Tuesday, February 8, 2011

Anundshog Viking Burial Mound at Vasteras

 I. Anundshog, Viking Burial Mound

I.  Anundshog:

Anund and his brother Heden.  Heden died.  Their father, Folkvid, prominent in Badelunde, erected the stones and mound for Heden.  Vred carved the runes.  Folkvid must have been a formidable figure. This Viking burial mound, dating between 600-1000 AD, erected in Heden's honor (then why is it called Anundshog?), consists of five different sets of standing stones in the outline shapes of Viking ships (no real ships are here) is huge.  It is the largest in Sweden. See http://www.werbeka.com/vasteras/anunde.htm/  In some other places, an entire ship was buried with the person inside, but not here, apparently. These are still called "stone ships."  The area has been inhabited since about 500 BC.

Get here early in the morning, before the gift shop opens and the buses arrive. No entry fee. Get the shadows long from the standing stones, no other people in your pictures.

Some runes are barely visible now.  For runes, see these letter-word shapes (different cultures had different forms, from the  Saxon, to various Norse, to Anglo-Saxon) at http://www.sunnyway.com/runes/runestones.html/  They apparently started as wood, used for divination - foretelling - and healing - and moved to use including stone commemorations, telling stories, putting one's stamp on life.

Your name may even be runic -- capable of an interpretation through runes,  See runes for W-i-d-ing at an earlier post here, in runes. All is speculative, of course, but we found an old family tale represented in the runes themselves, using a set of runes. Story stone marks.

 We are not here. We looked.

Still, why is this called Anundshog if nothing is for Anund? Need to research. 

The mound is 36-45 feet high. Go ahead. Scramble up. 

The fjord used to be extend all the way to the burial mound area, with room for a broad road between. Prominent location.  The road was used for each new king to travel on their rounds receiving tribute.

View from Anundshog, Vasteras. A fjord extended here.

We forget information, so take a photo of explanations:  fair use of bits and pieces -- here is information on burial procedures. Cremation, then a cairn, then the "tumulus."

Cremate the person on a clay base, then build a stone cairn over top, and cover that with soil and turf. There is the tumulus. 

Here is the Folkvid stone:

The Folkvid Stone is part of a line of stones in a cluster marking the road, not a stone ship.

The forms are filled in with color to make them more legible.  Pictograms, and letter-word forms. "Folkvid raised all these stones for his son Heden, brother of Anund.  Vred carved the runes."   Naming the craftsman who carved the runes: did Vred add that himself? To tout himself for well deserved accolades for good work, or did Folkvid himself direct that Vred be paid tribute in this way.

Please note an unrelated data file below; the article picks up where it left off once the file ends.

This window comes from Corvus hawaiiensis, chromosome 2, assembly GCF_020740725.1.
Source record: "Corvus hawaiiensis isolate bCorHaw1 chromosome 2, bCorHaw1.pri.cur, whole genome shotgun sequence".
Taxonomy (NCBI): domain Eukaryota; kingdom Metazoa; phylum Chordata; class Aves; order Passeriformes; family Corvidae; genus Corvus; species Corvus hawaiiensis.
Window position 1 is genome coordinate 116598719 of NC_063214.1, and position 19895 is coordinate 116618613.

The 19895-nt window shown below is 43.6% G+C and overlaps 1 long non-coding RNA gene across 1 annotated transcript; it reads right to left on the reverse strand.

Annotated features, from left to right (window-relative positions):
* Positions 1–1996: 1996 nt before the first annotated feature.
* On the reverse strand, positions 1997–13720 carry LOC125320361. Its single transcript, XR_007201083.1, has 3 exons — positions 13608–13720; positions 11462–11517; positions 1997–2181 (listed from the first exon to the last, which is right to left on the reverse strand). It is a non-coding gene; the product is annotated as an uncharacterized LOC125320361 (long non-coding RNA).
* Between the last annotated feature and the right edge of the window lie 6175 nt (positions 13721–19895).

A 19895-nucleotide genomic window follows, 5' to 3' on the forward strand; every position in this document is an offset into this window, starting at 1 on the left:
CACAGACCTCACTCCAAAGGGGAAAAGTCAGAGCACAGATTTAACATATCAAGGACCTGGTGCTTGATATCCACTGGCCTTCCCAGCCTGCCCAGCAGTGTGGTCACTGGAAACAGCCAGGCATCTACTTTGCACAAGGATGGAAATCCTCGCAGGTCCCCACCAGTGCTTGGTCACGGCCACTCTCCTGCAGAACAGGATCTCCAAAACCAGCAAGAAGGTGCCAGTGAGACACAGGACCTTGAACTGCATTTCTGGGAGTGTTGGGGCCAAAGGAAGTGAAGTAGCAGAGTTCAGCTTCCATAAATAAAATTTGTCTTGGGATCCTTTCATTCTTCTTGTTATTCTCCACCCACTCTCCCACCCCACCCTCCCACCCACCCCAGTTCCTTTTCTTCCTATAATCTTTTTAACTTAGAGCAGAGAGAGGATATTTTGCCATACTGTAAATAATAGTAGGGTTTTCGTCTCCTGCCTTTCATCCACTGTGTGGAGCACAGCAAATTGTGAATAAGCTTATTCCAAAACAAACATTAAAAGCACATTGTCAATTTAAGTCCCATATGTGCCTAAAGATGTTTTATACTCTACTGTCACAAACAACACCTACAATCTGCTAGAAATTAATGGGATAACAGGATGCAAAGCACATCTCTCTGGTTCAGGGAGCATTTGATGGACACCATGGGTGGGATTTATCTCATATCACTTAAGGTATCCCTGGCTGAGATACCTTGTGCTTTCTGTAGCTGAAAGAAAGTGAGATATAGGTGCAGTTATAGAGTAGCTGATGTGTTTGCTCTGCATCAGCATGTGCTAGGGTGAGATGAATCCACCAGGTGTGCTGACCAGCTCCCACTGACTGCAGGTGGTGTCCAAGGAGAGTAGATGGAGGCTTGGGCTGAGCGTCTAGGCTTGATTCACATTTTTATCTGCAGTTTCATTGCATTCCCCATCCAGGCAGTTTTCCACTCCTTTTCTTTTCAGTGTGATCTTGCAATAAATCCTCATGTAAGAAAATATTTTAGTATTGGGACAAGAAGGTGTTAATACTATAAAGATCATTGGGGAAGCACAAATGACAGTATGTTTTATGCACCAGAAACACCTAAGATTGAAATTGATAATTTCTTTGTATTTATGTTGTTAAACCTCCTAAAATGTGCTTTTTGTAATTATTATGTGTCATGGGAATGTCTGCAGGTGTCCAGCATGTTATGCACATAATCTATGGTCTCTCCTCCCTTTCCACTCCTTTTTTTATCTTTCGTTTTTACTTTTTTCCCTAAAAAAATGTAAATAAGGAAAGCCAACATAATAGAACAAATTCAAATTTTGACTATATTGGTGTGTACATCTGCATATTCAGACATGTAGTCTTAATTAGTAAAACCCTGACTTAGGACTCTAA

Does that make Folkvid the father of Anund? Or were Anund and Heden half-brothers?

Remember.  Early morning.   Best shadows.  No entry gate.  Just park and walk. Just have dry socks around.


II.  Vasteras, the city.

Location location.  Vasteras was founded  as Vastra Aros on the River Svartan some thousand years ago; it was the second largest town in the 1100's, and became a religious center in the 12th Century, and a cathedral started. Most of us are not familiar with the wars among the Northern people, but in the 14th Century, the city became a stronghold, but in 1520 was captured by the Danes nonetheless -- and liberated back again by the Swedes the next year.

The river -- what became of that?  Shifted over time and became Lake Malaren, or is the River still separate?  Quick, find a map.

Yes.  It looks like rivers and fjords shifted, and there is a large lake-fjordish system going on.  That makes sense, because we were told that the Viking burial mound here, at Anundshog, used to be on the fjord, with waterway access all the way to Stockholm.

1527:  a very big year.  The Reformation here. Catholicism was banned. And, over the next centuries, mining and other industries grew.

For the Green among us, the city buses (so it says here at http://www.vasteras.se/languages/english/Sidor/englishwelcometovasteras.aspx) are fueled by their own bio-gas. 

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